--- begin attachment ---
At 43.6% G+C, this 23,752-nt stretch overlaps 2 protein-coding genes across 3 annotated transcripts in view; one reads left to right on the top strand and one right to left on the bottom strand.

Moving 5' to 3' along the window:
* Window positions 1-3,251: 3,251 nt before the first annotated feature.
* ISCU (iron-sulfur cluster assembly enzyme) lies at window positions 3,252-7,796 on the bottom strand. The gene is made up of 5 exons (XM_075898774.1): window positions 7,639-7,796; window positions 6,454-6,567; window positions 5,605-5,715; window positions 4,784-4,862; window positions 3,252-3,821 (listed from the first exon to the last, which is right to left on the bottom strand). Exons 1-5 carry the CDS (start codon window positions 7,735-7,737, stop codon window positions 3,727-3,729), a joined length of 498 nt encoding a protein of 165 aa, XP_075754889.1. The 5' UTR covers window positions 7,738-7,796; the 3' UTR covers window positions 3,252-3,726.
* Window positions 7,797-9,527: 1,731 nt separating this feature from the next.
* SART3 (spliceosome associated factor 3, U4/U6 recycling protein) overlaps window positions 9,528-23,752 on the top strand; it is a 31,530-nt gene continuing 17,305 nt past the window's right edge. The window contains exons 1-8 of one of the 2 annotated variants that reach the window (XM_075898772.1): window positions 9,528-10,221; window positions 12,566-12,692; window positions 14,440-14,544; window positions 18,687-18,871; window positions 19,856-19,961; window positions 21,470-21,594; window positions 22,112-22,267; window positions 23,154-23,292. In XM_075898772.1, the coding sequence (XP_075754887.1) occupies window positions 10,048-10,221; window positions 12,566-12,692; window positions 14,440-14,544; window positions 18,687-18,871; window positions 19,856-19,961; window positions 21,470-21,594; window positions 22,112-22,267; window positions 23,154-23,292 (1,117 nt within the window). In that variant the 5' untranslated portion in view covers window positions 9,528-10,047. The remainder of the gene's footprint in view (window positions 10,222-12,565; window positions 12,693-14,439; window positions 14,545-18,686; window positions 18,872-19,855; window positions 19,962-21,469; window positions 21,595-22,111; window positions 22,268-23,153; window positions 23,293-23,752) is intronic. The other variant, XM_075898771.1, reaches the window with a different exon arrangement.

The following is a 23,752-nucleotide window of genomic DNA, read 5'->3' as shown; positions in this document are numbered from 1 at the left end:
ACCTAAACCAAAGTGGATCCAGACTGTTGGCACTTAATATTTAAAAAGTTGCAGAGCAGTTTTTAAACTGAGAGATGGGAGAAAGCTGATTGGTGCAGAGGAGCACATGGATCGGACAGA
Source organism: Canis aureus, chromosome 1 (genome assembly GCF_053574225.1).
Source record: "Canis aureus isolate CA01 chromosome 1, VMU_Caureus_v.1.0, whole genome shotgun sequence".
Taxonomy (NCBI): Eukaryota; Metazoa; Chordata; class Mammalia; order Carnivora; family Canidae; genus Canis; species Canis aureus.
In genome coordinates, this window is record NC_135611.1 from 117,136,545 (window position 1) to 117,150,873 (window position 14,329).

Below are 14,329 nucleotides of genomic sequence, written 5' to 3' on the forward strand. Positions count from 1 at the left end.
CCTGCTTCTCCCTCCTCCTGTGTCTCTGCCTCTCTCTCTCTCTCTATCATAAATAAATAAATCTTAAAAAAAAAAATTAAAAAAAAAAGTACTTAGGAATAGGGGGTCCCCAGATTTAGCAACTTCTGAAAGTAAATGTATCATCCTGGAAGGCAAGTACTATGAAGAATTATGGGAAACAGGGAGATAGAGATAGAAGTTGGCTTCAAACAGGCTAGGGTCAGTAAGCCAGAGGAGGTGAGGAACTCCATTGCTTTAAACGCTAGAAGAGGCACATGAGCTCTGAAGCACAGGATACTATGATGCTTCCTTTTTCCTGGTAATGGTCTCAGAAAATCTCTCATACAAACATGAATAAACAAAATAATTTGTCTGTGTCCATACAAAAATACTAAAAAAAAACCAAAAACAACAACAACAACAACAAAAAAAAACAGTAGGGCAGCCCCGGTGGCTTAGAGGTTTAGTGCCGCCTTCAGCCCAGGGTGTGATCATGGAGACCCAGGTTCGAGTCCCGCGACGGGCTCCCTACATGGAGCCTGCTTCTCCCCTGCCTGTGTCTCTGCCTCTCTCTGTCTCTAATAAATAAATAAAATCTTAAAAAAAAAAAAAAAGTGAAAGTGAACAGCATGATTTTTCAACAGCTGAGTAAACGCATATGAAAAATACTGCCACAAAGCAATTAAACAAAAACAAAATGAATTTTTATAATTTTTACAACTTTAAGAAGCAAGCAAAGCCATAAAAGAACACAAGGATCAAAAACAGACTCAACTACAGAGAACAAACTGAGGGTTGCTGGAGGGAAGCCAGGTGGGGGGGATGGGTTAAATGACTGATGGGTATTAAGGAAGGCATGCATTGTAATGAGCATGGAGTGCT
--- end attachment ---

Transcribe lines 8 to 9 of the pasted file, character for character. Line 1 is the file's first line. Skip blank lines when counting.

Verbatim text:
ACCTAAACCAAAGTGGATCCAGACTGTTGGCACTTAATATTTAAAAAGTTGCAGAGCAGTTTTTAAACTGAGAGATGGGAGAAAGCTGATTGGTGCAGAGGAGCACATGGATCGGACAGA
Source organism: Canis aureus, chromosome 1 (genome assembly GCF_053574225.1).